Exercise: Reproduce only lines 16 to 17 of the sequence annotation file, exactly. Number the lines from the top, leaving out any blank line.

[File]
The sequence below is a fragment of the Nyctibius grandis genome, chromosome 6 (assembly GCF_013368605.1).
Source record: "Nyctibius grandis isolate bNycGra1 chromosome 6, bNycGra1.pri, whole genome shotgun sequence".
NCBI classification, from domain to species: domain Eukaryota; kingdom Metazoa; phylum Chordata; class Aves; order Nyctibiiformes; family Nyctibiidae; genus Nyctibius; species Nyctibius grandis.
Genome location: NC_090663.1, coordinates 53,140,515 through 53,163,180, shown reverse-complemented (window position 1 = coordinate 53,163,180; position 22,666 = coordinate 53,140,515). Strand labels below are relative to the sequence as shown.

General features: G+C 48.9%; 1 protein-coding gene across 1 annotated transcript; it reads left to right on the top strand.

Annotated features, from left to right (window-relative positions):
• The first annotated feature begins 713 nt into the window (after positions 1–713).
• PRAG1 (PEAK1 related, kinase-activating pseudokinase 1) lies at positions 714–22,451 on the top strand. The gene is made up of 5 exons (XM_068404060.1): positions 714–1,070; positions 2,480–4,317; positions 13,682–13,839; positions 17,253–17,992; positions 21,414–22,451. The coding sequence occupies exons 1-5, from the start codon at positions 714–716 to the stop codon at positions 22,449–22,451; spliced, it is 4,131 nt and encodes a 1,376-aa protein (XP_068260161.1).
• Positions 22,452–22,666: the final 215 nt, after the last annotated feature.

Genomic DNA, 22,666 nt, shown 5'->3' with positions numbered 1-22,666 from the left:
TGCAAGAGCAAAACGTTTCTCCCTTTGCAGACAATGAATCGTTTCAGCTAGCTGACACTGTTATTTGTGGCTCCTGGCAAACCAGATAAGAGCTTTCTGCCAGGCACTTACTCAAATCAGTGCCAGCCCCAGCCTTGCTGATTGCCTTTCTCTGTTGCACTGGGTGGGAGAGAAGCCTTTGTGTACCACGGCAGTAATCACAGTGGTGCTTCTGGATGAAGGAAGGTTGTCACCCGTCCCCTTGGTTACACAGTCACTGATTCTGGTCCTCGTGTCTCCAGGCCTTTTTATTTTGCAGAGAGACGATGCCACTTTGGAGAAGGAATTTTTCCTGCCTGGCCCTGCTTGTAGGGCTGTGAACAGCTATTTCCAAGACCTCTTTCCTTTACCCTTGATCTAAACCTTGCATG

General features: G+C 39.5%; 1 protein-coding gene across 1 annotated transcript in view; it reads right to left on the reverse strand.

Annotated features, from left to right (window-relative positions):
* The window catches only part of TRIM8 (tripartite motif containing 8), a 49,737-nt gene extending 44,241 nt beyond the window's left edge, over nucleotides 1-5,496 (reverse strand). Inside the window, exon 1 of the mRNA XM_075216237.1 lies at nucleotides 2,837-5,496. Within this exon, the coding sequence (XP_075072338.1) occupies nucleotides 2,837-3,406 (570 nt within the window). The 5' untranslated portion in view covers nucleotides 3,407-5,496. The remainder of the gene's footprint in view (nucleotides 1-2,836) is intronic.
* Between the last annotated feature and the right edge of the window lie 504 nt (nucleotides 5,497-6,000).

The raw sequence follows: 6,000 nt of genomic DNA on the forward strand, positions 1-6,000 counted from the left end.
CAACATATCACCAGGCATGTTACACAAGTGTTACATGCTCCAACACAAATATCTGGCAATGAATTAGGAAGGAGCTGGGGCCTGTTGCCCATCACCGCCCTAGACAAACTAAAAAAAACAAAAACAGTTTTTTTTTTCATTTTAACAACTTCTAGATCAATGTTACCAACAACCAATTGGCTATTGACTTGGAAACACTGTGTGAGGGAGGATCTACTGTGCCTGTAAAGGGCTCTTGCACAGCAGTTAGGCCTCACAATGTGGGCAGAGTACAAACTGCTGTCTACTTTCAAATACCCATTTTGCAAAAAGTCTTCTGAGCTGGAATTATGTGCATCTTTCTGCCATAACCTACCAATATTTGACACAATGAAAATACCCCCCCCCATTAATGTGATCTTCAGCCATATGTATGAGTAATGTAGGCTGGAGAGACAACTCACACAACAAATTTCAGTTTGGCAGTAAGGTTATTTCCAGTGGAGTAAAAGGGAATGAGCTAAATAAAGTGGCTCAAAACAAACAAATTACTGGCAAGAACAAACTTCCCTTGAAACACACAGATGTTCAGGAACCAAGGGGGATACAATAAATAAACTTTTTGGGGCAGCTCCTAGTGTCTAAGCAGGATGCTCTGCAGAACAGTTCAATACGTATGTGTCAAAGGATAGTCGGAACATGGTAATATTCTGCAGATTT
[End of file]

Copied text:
The raw sequence follows: 6,000 nt of genomic DNA on the forward strand, positions 1-6,000 counted from the left end.
CAACATATCACCAGGCATGTTACACAAGTGTTACATGCTCCAACACAAATATCTGGCAATGAATTAGGAAGGAGCTGGGGCCTGTTGCCCATCACCGCCCTAGACAAACTAAAAAAAACAAAAACAGTTTTTTTTTTCATTTTAACAACTTCTAGATCAATGTTACCAACAACCAATTGGCTATTGACTTGGAAACACTGTGTGAGGGAGGATCTACTGTGCCTGTAAAGGGCTCTTGCACAGCAGTTAGGCCTCACAATGTGGGCAGAGTACAAACTGCTGTCTACTTTCAAATACCCATTTTGCAAAAAGTCTTCTGAGCTGGAATTATGTGCATCTTTCTGCCATAACCTACCAATATTTGACACAATGAAAATACCCCCCCCCATTAATGTGATCTTCAGCCATATGTATGAGTAATGTAGGCTGGAGAGACAACTCACACAACAAATTTCAGTTTGGCAGTAAGGTTATTTCCAGTGGAGTAAAAGGGAATGAGCTAAATAAAGTGGCTCAAAACAAACAAATTACTGGCAAGAACAAACTTCCCTTGAAACACACAGATGTTCAGGAACCAAGGGGGATACAATAAATAAACTTTTTGGGGCAGCTCCTAGTGTCTAAGCAGGATGCTCTGCAGAACAGTTCAATACGTATGTGTCAAAGGATAGTCGGAACATGGTAATATTCTGCAGATTT